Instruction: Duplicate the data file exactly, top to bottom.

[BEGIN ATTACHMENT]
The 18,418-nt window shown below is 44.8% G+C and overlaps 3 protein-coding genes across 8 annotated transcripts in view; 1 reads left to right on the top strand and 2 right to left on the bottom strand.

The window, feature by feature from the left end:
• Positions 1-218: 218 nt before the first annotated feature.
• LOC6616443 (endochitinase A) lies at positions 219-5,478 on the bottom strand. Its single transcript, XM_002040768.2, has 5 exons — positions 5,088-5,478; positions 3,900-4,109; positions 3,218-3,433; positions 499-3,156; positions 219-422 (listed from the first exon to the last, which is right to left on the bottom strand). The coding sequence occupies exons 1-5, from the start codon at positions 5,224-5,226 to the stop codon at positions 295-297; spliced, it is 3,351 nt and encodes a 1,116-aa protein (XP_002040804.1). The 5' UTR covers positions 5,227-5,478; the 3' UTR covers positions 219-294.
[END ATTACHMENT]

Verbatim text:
The 18,418-nt window shown below is 44.8% G+C and overlaps 3 protein-coding genes across 8 annotated transcripts in view; 1 reads left to right on the top strand and 2 right to left on the bottom strand.

The window, feature by feature from the left end:
• Positions 1-218: 218 nt before the first annotated feature.
• LOC6616443 (endochitinase A) lies at positions 219-5,478 on the bottom strand. Its single transcript, XM_002040768.2, has 5 exons — positions 5,088-5,478; positions 3,900-4,109; positions 3,218-3,433; positions 499-3,156; positions 219-422 (listed from the first exon to the last, which is right to left on the bottom strand). The coding sequence occupies exons 1-5, from the start codon at positions 5,224-5,226 to the stop codon at positions 295-297; spliced, it is 3,351 nt and encodes a 1,116-aa protein (XP_002040804.1). The 5' UTR covers positions 5,227-5,478; the 3' UTR covers positions 219-294.